Malcolm Campbell
Monday, December 1, 2003

Sure hobbiests do a great level of craftsmanship too, probably among the finest. I think Joel was talking about the corporate environment not producing craftsmanship.

Dennis Atkins
Tuesday, December 2, 2003

First comment on PFE: the link provided doesn't work. Second comment: I agree with Malcom in most points, however, i have found bugs in the memory handling of PFE for files with a large number of lines. it does strange things if you open a file with a large number of lines, it can also do strange things to other files it has open at the same time. That said, it used to be my primary editor on windows, although these days i tend to use editplus2 more.

Tuesday, December 2, 2003

sorry, just realised i didn't answer OP at all. my bad.

Tuesday, December 2, 2003

I have found a valid download URL for PFE and installed it.

A page where you can download it is

I don't want to flame, but the editor is way behind my standards.

- no syntax highlight

- no tabs for each file

- couldn't find the word-wrap function, if it exists

Want an editor that is WAY better than what PFE provides? Try:

NoteTab Pro

They all fix the disadvantages of PFE described above.

So.. the theory of "open source jewel" is not valid in the case of PFE.

Tuesday, December 2, 2003

How many times can you take even a small component in your requirements that needs custom coding and just say "spray this up, as long as it's red and cool?"...

IT and it's complexities rarely run in a such a consistent fashion as the spray painters for custom paint jobs. Business rules etc etc etc. And integration's always tougher than just a few bolts.

Arron Bates
Tuesday, December 2, 2003


First, PFE isn't Open Source, so it can't be an "open source jewel."  I _wish_ he would have released the source when he decided to stop maintaing it, but he decided not to (which is a valid choice for him to have made).

I can see no need to have word wrap in a programmer's editor. If I'm looking at a document, I have word processors that work better with documents.

PFE can set tabs per file type (i.e. extenstion or group of extenstions). Actually, it can set several different parameters per file type.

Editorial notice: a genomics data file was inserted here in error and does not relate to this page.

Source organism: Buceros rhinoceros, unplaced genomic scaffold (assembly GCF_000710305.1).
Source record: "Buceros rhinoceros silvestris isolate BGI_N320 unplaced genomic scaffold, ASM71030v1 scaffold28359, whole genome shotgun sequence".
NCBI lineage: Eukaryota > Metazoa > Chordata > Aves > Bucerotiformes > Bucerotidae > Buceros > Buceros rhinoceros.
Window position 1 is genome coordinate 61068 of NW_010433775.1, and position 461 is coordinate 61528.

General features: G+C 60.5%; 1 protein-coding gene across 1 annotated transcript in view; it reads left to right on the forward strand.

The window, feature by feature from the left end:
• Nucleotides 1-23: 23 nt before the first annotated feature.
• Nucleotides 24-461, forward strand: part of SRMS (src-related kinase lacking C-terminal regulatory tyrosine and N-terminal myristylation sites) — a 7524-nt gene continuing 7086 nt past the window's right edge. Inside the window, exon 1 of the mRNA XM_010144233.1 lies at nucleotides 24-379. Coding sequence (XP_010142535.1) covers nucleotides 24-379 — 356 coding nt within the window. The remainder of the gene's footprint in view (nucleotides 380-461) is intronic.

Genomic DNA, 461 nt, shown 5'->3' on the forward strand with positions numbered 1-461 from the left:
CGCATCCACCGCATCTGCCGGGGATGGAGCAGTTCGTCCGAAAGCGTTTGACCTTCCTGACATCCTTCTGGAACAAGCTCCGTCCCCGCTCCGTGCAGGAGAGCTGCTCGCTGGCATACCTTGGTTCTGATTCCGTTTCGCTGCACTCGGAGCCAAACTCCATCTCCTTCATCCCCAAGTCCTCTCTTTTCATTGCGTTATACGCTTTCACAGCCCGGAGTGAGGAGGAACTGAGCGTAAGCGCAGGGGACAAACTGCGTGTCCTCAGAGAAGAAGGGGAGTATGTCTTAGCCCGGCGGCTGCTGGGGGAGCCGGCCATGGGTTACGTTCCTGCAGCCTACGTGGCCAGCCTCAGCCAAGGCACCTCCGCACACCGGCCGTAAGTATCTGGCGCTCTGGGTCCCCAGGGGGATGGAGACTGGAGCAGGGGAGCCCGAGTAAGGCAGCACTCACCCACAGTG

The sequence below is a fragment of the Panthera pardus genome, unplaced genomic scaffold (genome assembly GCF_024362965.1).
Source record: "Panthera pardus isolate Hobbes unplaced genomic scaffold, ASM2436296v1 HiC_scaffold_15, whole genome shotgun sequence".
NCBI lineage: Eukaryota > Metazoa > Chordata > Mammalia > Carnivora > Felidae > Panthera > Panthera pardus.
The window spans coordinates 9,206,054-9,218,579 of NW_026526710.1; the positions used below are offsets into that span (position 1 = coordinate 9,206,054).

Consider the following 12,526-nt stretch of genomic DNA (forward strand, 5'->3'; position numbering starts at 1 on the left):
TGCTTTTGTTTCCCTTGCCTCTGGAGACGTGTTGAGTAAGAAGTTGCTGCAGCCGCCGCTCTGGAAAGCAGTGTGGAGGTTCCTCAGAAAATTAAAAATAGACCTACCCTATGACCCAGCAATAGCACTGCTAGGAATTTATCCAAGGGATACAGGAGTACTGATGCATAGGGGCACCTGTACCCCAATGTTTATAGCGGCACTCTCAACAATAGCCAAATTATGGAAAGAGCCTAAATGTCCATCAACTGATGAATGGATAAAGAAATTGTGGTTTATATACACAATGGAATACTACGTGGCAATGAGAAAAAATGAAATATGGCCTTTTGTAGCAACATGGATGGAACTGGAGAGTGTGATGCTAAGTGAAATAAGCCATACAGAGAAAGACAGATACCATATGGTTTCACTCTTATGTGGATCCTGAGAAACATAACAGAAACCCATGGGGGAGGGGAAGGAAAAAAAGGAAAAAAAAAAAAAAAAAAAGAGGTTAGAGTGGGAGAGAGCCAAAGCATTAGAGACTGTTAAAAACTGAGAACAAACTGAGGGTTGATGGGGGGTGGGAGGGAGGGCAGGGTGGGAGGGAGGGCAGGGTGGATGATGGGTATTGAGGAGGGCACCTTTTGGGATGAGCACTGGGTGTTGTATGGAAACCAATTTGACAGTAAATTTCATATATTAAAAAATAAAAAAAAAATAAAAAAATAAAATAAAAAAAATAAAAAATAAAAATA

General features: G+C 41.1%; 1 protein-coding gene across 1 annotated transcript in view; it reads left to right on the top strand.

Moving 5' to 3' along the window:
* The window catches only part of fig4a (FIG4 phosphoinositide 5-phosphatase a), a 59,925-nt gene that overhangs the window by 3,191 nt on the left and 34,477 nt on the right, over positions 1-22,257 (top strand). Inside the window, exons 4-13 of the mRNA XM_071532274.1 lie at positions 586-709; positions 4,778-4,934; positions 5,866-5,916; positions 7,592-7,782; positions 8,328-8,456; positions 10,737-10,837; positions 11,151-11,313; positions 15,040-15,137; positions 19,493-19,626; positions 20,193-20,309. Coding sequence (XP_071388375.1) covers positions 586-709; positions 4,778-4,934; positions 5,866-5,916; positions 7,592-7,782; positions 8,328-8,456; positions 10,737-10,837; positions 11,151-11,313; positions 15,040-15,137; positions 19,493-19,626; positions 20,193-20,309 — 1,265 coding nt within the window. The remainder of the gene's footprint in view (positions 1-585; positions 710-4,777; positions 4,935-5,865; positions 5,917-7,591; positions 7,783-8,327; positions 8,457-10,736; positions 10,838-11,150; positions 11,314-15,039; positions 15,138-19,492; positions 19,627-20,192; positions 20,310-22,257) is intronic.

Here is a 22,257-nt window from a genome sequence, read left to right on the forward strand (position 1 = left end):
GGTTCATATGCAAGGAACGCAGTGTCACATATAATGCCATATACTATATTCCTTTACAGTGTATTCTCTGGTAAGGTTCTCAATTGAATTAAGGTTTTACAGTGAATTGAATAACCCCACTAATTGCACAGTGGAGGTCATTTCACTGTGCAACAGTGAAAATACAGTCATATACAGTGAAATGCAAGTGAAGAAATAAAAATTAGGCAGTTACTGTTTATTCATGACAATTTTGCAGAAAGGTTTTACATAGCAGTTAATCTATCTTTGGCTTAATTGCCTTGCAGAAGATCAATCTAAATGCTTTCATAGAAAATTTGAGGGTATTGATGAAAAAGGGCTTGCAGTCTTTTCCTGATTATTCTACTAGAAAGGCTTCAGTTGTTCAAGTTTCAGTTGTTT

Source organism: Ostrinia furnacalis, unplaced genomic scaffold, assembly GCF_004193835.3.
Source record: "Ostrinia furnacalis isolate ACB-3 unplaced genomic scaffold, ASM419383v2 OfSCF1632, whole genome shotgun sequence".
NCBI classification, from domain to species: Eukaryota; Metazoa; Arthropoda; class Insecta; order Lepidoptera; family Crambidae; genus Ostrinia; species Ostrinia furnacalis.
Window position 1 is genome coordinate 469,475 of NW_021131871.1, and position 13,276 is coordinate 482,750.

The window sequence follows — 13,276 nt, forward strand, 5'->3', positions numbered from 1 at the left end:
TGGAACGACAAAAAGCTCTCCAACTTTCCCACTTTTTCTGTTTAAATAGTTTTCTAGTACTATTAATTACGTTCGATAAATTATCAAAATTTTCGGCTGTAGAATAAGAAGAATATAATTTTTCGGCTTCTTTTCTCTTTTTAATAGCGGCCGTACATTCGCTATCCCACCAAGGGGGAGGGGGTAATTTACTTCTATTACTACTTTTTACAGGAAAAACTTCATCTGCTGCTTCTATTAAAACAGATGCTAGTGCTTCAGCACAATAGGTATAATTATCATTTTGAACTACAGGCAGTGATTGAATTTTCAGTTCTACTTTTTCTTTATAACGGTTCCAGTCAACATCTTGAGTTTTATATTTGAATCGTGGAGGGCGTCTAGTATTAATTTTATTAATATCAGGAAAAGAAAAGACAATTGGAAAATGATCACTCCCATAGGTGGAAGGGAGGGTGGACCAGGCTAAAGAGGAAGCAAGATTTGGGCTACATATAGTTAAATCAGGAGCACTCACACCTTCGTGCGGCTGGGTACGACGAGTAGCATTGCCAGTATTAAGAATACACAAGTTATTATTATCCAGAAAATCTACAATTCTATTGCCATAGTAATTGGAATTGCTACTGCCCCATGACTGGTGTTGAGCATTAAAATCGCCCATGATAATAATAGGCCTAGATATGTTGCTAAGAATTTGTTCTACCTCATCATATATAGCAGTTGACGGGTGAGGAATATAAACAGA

I also don't care about syntax highlighting - if I want syntax highlighting I'll use an IDE specifically for the language.

Tuesday, December 2, 2003

"IT and it's complexities rarely run in a such a consistent fashion as the spray painters for custom paint jobs. "

Before you say it, you might want to spend a little time in a paint shop so you know what you're talking about.  After that, go to a machine shop where they make high performance drive trains, or even go watch how they make custom hunting rifles.  Then come and try to convince me that IT has the market on complexity cornered.

Tuesday, December 2, 2003

"Some of the best 'all of the screws line up' software that I have had the pleasure of using has come from small open source and one person 'free' projects."

The "craftsmanlike" quality of some free software does not invalidate Joel's point.  In free software, a programmer can expend the extra 500% effort for the 1% benefit simply for the satisfaction of doing it.  In commercial software, they have to make decisions based on the profitability of doing so.  They will look at the ROI and won't spend that extra 500% unless they have a large enough user base that enables them to profit from implementing that 1% benefit.

Tuesday, December 2, 2003

No small paint shop in the world is going to take on a job that takes 7 man years of skilled labor, like CityDesk does, because the cost is way prohibitive. Development of a job that expensive needs to be paid for by 'deep pockets', or needs to be spread out over multiple customers. If you go to a small job shop and ask them to clone a one-off version of CityDesk for you, you are going to pay over a million dollars for it and it is not going te be very robust because it hasn't had the benefit of running on thousands of desktops and being fine tuned for features and stability over a period of many years.

Now, if you have some craftsmen come and build you a very custom home and it takes a crew of 7 a full year and you pay a million dollars, then that is comparable. But you are paying a million dollars again and not $300 for that home.

Dennis Atkins
Tuesday, December 2, 2003

the point being that that is craftsmanship and not manufacturing -- manufacturing is when you order a prebuilt home and it arrives on the back of three flatbeds and they screw it together in an afternoon.

The custom paint job shops are more craftsmanship than manufacturing too.

Dennis Atkins
Tuesday, December 2, 2003